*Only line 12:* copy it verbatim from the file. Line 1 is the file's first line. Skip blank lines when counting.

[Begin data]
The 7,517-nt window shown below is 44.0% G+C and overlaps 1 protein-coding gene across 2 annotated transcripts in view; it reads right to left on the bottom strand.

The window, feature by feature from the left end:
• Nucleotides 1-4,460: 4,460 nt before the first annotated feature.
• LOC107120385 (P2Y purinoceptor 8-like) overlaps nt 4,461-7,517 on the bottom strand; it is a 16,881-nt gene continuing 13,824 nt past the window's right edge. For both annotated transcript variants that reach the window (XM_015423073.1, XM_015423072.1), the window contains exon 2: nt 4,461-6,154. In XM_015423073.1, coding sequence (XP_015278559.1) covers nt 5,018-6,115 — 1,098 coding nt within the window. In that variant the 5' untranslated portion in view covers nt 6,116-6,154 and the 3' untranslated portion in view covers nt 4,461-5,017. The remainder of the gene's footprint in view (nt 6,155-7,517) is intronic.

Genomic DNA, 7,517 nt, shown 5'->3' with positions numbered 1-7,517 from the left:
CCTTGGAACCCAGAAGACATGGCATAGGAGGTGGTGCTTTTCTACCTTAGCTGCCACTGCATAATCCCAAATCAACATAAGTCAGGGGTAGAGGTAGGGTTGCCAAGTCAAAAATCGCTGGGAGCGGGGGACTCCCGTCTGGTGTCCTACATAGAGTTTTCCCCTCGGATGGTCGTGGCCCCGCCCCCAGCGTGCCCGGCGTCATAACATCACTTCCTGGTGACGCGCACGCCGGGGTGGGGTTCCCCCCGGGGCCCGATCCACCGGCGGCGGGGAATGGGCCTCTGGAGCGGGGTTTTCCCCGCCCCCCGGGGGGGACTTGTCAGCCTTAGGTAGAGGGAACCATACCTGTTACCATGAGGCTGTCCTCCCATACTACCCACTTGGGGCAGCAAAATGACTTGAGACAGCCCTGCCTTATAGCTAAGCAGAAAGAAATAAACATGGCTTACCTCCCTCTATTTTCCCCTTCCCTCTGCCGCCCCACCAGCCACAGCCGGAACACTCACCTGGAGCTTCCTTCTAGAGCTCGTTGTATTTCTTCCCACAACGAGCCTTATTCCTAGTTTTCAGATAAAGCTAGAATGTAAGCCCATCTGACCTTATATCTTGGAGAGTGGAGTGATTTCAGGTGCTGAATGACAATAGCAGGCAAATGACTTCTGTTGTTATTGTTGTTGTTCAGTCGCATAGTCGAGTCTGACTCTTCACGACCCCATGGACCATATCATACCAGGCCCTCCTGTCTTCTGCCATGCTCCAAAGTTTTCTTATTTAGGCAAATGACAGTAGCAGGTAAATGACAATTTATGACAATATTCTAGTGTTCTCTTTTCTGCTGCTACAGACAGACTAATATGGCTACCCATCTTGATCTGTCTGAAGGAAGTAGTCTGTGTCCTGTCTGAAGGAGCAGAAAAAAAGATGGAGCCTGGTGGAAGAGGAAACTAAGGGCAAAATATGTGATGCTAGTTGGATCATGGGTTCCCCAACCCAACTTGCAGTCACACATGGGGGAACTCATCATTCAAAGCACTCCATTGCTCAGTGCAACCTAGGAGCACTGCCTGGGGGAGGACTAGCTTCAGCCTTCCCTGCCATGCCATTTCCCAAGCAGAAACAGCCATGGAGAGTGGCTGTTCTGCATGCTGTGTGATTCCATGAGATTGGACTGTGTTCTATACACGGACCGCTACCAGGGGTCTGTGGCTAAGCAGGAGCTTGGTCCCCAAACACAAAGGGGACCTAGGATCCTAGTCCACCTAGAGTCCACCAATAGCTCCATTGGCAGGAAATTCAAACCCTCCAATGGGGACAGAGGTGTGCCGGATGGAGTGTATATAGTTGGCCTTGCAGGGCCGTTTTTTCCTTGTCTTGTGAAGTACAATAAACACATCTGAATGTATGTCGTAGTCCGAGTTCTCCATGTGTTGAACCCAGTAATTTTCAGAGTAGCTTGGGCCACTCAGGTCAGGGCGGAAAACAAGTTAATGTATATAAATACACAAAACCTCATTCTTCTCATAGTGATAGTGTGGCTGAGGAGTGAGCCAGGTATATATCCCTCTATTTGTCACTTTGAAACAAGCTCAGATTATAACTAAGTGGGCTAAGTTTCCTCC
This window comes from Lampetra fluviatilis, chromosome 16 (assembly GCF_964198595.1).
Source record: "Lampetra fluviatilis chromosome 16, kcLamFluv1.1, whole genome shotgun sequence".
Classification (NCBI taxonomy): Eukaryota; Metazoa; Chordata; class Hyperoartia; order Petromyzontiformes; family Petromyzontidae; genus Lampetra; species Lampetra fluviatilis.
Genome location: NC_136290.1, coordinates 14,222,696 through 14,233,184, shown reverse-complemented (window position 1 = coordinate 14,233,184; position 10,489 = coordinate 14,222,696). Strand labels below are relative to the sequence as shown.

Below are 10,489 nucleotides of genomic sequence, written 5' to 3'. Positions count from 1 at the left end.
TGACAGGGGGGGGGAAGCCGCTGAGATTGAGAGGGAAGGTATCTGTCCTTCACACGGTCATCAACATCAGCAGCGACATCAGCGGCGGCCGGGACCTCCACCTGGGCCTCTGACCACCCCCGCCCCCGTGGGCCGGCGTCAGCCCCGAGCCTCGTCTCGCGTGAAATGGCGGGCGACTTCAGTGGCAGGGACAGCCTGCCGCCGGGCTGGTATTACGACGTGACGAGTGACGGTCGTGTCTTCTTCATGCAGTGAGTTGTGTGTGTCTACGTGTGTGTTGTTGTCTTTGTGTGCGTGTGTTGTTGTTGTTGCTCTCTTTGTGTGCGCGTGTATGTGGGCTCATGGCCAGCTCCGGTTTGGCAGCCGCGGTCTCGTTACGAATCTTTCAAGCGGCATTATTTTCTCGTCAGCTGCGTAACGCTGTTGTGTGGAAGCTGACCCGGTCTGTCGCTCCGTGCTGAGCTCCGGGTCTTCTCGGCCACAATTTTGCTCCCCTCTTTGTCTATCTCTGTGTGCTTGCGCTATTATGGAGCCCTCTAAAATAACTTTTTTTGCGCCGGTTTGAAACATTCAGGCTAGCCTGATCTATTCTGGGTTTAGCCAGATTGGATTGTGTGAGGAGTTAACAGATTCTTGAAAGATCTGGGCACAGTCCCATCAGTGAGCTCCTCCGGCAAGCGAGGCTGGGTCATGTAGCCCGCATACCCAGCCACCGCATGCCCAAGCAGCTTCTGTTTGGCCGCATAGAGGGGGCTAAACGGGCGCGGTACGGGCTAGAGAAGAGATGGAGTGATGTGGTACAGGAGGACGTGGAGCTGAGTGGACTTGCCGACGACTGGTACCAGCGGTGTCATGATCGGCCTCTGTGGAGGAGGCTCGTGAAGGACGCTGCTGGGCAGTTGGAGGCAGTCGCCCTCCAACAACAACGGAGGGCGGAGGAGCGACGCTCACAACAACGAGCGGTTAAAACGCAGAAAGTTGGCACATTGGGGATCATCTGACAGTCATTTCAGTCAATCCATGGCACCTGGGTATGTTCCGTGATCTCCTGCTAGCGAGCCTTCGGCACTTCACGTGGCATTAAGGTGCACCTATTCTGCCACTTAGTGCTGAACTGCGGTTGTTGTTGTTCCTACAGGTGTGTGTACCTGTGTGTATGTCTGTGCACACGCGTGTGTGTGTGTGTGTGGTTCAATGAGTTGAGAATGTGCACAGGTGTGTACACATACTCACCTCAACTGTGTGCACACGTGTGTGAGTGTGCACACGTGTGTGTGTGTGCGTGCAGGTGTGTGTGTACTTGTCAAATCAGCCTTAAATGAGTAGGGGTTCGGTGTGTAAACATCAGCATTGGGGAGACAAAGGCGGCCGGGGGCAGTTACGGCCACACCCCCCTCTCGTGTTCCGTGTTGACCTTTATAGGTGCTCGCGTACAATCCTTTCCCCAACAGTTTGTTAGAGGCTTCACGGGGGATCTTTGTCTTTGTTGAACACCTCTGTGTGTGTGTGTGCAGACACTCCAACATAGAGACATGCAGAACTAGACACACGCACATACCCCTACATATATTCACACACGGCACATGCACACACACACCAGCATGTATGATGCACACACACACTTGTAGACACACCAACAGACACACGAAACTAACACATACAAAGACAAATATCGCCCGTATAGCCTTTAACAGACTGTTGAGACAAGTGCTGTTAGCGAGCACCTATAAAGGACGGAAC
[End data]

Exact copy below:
TGACAGGGGGGGGGAAGCCGCTGAGATTGAGAGGGAAGGTATCTGTCCTTCACACGGTCATCAACATCAGCAGCGACATCAGCGGCGGCCGGGACCTCCACCTGGGCCTCTGACCACCCCCGCCCCCGTGGGCCGGCGTCAGCCCCGAGCCTCGTCTCGCGTGAAATGGCGGGCGACTTCAGTGGCAGGGACAGCCTGCCGCCGGGCTGGTATTACGACGTGACGAGTGACGGTCGTGTCTTCTTCATGCAGTGAGTTGTGTGTGTCTACGTGTGTGTTGTTGTCTTTGTGTGCGTGTGTTGTTGTTGTTGCTCTCTTTGTGTGCGCGTGTATGTGGGCTCATGGCCAGCTCCGGTTTGGCAGCCGCGGTCTCGTTACGAATCTTTCAAGCGGCATTATTTTCTCGTCAGCTGCGTAACGCTGTTGTGTGGAAGCTGACCCGGTCTGTCGCTCCGTGCTGAGCTCCGGGTCTTCTCGGCCACAATTTTGCTCCCCTCTTTGTCTATCTCTGTGTGCTTGCGCTATTATGGAGCCCTCTAAAATAACTTTTTTTGCGCCGGTTTGAAACATTCAGGCTAGCCTGATCTATTCTGGGTTTAGCCAGATTGGATTGTGTGAGGAGTTAACAGATTCTTGAAAGATCTGGGCACAGTCCCATCAGTGAGCTCCTCCGGCAAGCGAGGCTGGGTCATGTAGCCCGCATACCCAGCCACCGCATGCCCAAGCAGCTTCTGTTTGGCCGCATAGAGGGGGCTAAACGGGCGCGGTACGGGCTAGAGAAGAGATGGAGTGATGTGGTACAGGAGGACGTGGAGCTGAGTGGACTTGCCGACGACTGGTACCAGCGGTGTCATGATCGGCCTCTGTGGAGGAGGCTCGTGAAGGACGCTGCTGGGCAGTTGGAGGCAGTCGCCCTCCAACAACAACGGAGGGCGGAGGAGCGACGCTCACAACAACGAGCGGTTAAAACGCAGAAAGTTGGCACATTGGGGATCATCTGACAGTCATTTCAGTCAATCCATGGCACCTGGGTATGTTCCGTGATCTCCTGCTAGCGAGCCTTCGGCACTTCACGTGGCATTAAGGTGCACCTATTCTGCCACTTAGTGCTGAACTGCGGTTGTTGTTGTTCCTACAGGTGTGTGTACCTGTGTGTATGTCTGTGCACACGCGTGTGTGTGTGTGTGTGGTTCAATGAGTTGAGAATGTGCACAGGTGTGTACACATACTCACCTCAACTGTGTGCACACGTGTGTGAGTGTGCACACGTGTGTGTGTGTGCGTGCAGGTGTGTGTGTACTTGTCAAATCAGCCTTAAATGAGTAGGGGTTCGGTGTGTAAACATCAGCATTGGGGAGACAAAGGCGGCCGGGGGCAGTTACGGCCACACCCCCCTCTCGTGTTCCGTGTTGACCTTTATAGGTGCTCGCGTACAATCCTTTCCCCAACAGTTTGTTAGAGGCTTCACGGGGGATCTTTGTCTTTGTTGAACACCTCTGTGTGTGTGTGTGCAGACACTCCAACATAGAGACATGCAGAACTAGACACACGCACATACCCCTACATATATTCACACACGGCACATGCACACACACACCAGCATGTATGATGCACACACACACTTGTAGACACACCAACAGACACACGAAACTAACACATACAAAGACAAATATCGCCCGTATAGCCTTTAACAGACTGTTGAGACAAGTGCTGTTAGCGAGCACCTATAAAGGACGGAAC